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The part of the wild and wacky Blago will be played by silence
By Burt Constable | Daily Herald Columnist
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Published: 7/22/2010 12:02 AM

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At 4:30 a.m. Wednesday, an hour before the sun is up, 74-year-old Liz Francisco of Algonquin slips into her car for the first leg of her pilgrimage to see former Gov. Rod Blagojevich take the witness stand and finally give the people of Illinois the truth he has been boldly promising to deliver ever since he was arrested in 2008 on charges of fraud, extortion and conspiring to sell a U.S. Senate seat.

"I drive and leave my car in a mall in Schaumburg," Francisco says. "I take a bus to the Rosemont station and take the train."

Had she needed to add a plane to complete her odyssey, she would have done that, too. Even then, with the crowd crushing the courtroom to catch Blago, all the tickets for the public are gone so early that people who arrive three-and-half hours before the courtroom opens are still too late for tickets.

"I used my pass," Francisco says of the free transportation passes for seniors that were championed by Blago. "He was the one who gave us that. If not, I spend maybe $10 to get here."

Why is she here at the Dirksen Federal Courthouse in Chicago?

"I want to witness," Francisco says, adding she says she hopes and predicts that Blagojevich will not be convicted of any of the two dozen felony counts he faces.

"Even though he did a lot of crazy things, he didn't get the money," Francisco says, echoing an argument also made by Blagojevich's defense team. "If he didn't have a big mouth, maybe he didn't get this thing (criminal trial). He talks too much."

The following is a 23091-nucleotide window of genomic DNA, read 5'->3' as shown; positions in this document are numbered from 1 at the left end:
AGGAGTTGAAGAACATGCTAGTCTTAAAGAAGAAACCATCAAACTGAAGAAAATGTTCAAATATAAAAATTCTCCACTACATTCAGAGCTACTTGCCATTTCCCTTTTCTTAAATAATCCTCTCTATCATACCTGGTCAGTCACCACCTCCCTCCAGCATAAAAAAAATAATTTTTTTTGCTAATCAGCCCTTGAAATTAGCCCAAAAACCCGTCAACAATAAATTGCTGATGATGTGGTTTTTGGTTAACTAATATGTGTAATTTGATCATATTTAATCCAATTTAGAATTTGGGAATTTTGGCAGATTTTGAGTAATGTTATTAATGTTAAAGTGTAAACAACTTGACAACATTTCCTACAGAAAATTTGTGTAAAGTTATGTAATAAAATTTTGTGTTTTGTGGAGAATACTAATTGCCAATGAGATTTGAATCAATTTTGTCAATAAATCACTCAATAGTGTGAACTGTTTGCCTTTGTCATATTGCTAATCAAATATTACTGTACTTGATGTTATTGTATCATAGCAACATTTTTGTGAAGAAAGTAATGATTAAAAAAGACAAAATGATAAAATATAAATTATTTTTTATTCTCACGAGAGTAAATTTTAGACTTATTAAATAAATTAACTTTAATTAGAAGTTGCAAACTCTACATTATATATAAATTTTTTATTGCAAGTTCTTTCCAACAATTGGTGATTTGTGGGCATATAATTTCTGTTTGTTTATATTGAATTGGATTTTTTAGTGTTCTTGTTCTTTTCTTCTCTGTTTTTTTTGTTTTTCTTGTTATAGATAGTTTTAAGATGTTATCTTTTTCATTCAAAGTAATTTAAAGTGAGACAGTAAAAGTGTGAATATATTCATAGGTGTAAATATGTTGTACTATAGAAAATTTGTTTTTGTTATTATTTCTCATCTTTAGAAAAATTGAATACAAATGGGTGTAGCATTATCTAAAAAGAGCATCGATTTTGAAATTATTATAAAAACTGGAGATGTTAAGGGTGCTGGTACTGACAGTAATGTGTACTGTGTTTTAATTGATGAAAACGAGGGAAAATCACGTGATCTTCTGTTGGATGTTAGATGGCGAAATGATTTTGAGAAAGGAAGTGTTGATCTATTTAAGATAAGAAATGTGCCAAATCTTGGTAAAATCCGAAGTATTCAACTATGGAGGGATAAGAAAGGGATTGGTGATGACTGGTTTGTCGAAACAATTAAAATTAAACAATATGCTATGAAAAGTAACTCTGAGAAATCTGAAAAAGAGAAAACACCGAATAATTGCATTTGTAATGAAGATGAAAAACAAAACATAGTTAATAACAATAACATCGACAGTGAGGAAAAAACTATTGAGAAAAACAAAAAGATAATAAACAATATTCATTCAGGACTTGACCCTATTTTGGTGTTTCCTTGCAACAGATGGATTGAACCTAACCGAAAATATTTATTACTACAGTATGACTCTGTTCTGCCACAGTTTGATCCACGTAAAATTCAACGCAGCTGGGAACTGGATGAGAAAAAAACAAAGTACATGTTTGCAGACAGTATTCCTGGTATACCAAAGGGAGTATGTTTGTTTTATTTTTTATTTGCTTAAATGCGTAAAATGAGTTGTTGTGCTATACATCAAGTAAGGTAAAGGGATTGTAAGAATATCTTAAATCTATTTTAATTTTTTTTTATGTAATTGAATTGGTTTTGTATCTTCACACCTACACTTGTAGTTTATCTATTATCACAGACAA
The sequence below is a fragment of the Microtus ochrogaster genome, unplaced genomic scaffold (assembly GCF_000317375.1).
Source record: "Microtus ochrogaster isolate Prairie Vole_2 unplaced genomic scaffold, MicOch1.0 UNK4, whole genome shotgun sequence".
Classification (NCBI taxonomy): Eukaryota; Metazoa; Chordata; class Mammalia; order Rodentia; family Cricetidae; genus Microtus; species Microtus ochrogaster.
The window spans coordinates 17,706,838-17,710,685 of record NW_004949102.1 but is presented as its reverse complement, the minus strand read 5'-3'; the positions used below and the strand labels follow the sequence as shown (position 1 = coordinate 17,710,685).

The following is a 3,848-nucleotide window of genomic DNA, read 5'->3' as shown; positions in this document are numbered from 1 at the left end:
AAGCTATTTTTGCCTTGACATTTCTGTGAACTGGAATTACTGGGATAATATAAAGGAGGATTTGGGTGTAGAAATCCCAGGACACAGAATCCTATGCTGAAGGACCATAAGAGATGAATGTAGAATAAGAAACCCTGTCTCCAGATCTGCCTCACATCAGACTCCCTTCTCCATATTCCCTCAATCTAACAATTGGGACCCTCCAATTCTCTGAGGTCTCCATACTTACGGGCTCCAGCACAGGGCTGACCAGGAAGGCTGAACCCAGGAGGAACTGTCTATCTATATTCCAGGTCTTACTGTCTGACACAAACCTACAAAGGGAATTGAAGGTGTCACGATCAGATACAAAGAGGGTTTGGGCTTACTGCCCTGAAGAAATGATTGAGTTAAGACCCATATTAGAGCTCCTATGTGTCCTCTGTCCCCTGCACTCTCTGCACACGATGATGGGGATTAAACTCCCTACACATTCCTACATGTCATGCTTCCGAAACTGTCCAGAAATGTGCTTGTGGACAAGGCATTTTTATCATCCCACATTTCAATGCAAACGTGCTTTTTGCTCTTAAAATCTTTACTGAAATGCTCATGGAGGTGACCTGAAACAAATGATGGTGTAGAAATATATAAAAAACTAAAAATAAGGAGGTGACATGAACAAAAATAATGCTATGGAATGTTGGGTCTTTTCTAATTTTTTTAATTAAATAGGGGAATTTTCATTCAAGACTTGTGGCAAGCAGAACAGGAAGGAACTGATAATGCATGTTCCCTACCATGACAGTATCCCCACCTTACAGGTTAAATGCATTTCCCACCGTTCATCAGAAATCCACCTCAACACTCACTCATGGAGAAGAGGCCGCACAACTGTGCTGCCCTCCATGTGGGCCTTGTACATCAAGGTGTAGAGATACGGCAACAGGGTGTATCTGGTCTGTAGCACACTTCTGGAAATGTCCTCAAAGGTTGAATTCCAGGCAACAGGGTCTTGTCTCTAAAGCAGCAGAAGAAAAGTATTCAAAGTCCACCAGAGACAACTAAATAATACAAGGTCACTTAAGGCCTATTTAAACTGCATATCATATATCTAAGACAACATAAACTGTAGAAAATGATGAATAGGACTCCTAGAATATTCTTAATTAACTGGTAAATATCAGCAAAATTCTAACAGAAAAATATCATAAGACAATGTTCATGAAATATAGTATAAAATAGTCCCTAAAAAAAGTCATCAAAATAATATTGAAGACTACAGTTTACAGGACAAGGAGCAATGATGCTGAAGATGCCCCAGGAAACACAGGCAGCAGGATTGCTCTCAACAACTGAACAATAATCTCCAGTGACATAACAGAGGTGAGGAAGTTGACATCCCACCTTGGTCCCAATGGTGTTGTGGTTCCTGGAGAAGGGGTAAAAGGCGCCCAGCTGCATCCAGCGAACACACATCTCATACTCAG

Blago himself comes to that same conclusion when he follows his senior lawyer's advice and chooses not to testify on his own behalf.

"I've learned a lot of lessons from this whole experience, and perhaps maybe the biggest lesson I've learned is that I talk too much," Blago says before a gang of press in the courthouse lobby.

"I could have sworn he was going to testify," says Pat Pontrelli, a 71-year-old retired truck driver from Arlington Heights who has spent so many days at this trial that Blagojevich greets him by name. "I'm disappointed in him for not testifying. If you are innocent, you should testify. But I still think he's innocent."

Blago and his lawyers say the only reason he didn't testify is because the government didn't prove anything and there is no need to even put up a defense.

Some courtroom watchers speculate that Blago might have lost his testicular virility after watching his brother and co-defendant Rob Blagojevich fight his way through a grueling and sometimes contentious grilling from federal prosecutors. Others, having watched Blago babble through TV morning shows and his stints as a walking punch line for late-night comedians, think the defense team simply thought Blago might say something stupid.

"He's his own worst enemy. He makes himself look ridiculous," says Beverly Kiele, 80, of Oak Park, who comes to this trial with friend Jeanette Bartels, 69, of Lisle.

"I would have loved to see him testify," Bartels says, grinning in anticipation of that spectacle.

"Blago's the man," adds a chuckling Robert Pavlovic, 25, of Mount Prospect, who smiles as he explains that he and buddy Luke Jankovic, 27, make the trip in part because of a shared Serbian heritage with the former guv. "Yeah, he's a character. Blago for the people, or so he says."

They are bummed not to hear Blago testify.

"It's bad for us, but for his case, it's probably good," suggests Jankovic, who is a student at Marshall Law School.

People who watched an inept and sputtering Blago get fired on Donald Trump's "Celebrity Apprentice" shudder when they think of him answering much more difficult questions on the witness stand.

"He was good, but he's a dumbbell," Francisco says, adding that she's ticked at Trump for "showing the whole world that our governor is a dumbbell."

Blago, she adds, is more than just an empty head.

"I got interested in this guy because he's so good looking. He attracts me," Francisco swoons. "I hope he will not be guilty."

Denied the chance to see Blago testify, friends Bartels and Kiele still make a day of it with lunch and sightseeing. A few years back, they came downtown to watch a symphony rehearsal and catch lunch at the Art Institute before grabbing seats at the trial of George Ryan, Blago's predecessor. Ryan, who didn't testify at his 2006 trial, was convicted and sent to prison. Bartels offers a sly grin as she makes a sad commentary on our state: "We go to all our governors' trials."